Moving ahead, let us forget about the country specific laws and amendments for a moment, and take a look at the bigger picture. One of the most pervasive lines of thinking is that if movies and books can be censored then so should the WWW. However, the trouble arises due to a fundamental difference between the modern web and movies. On websites like YouTube, Facebook, Google Plus, and Google Search, almost all of the content is generated by the user, whereas in traditional media the user is essentially a mute observer.
Justice Kait insisted on stringent checks. However, what he didn’t or couldn’t elaborate on was how those checks are going to be imposed. To the layman, these checks might imply something as simple as the magical filters they have seen in many a Hollywood movie. Unfortunately, computer science still has a long way to go before it can catch up with Hollywood. With todays science, creating a context aware filter with low false-positives and high hit ratio is not just mind bogglingly complex, but virtually impossible.
Highlighting the challenges that Google faces, its advocate, Mr. Kaul told the court that an online search for a word like “virgin” returns 82.30 crore search results within 0.33 seconds and the idea of blocking a word like this would deprive internet users the required information. “The queries could relate to Virgin Airlines or for that matter ‘virgin areas for inventions’”, he added.
Since automated checks are unlikely to be good enough, the only other open option is to manually pre-screen each and every piece of content before it’s allowed to appear online. Again, this is a preposterously idiotic idea that contradicts the IT Act. Let us ignore for a moment that the death of real-time web will stifle the free flow of information and essentially paralyze the web. How is anyone supposed to run a sustainable business while maintaining the manpower required to comb through the 48 hours of video uploaded every minute on YouTube and 250 million photos uploaded every day on Facebook?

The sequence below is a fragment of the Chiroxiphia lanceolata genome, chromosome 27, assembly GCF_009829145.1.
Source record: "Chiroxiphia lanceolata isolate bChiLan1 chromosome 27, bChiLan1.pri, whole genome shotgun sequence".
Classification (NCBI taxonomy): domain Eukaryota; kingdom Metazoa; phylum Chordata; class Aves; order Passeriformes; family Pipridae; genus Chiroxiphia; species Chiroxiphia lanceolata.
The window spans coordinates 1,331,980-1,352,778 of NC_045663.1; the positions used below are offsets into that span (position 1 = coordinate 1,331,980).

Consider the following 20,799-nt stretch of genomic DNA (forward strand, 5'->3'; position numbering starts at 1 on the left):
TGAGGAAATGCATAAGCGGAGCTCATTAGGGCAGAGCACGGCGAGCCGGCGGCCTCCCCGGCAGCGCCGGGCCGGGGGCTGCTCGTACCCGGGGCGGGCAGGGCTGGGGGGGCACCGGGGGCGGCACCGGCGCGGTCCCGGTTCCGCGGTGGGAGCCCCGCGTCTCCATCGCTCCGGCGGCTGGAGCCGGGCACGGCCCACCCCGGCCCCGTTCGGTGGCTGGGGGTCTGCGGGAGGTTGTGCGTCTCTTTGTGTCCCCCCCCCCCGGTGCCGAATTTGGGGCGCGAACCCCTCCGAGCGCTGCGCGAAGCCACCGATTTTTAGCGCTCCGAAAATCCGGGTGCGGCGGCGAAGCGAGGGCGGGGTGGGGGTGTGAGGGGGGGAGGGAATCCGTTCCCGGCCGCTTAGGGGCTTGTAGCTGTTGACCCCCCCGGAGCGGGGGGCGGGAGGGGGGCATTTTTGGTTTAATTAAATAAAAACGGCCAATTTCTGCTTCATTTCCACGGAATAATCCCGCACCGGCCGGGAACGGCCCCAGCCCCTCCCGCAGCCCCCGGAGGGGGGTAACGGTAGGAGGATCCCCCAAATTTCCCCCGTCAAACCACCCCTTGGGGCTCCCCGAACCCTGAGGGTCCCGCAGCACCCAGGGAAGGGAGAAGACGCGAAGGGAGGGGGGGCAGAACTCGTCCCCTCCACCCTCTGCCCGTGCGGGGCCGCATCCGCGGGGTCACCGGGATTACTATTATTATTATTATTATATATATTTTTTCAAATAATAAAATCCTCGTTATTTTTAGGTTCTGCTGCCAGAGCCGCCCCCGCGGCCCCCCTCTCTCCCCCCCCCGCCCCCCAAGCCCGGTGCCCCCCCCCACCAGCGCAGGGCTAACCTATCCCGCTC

Censorship is a slippery slope. As we have seen in countries like Denmark, censorship begins with an extremely narrow mandate, but is then misused for more self-serving purposes by the self-serving interests.
Google, Facebook, Microsoft and most other major internet brands already comply with the laws of the land. Both Google and Facebook have dedicated teams for monitoring take down requests filed by governments as well as users. However, expecting them to proactively screen and censor content created by users is ludicrous. Shashi Tharoor, who previously served as the United Nations Under-Secretary General for Communications and Public Information and is currently a member of the parliament, hit the nail on its head with the following tweet.
Indeed, search engines and social networks are in many ways analogous to a cell phone carrier. Search engines merely point the user towards third-party content they might be interested in, while social networks connect users and allows them to create and distribute content.
Perhaps even more crucially, how does one define what is objectionable and what is not? Why should Google and Facebook be put in the difficult position of having to judge morality and offensiveness of a piece of content, when courts often take months and years to reach the same decision? Why should citizens be compelled to accept censorship from private organizations?
The Indian government is engaging in a misdirected power game in which one thing is certain – whatever happens, India is going to lose.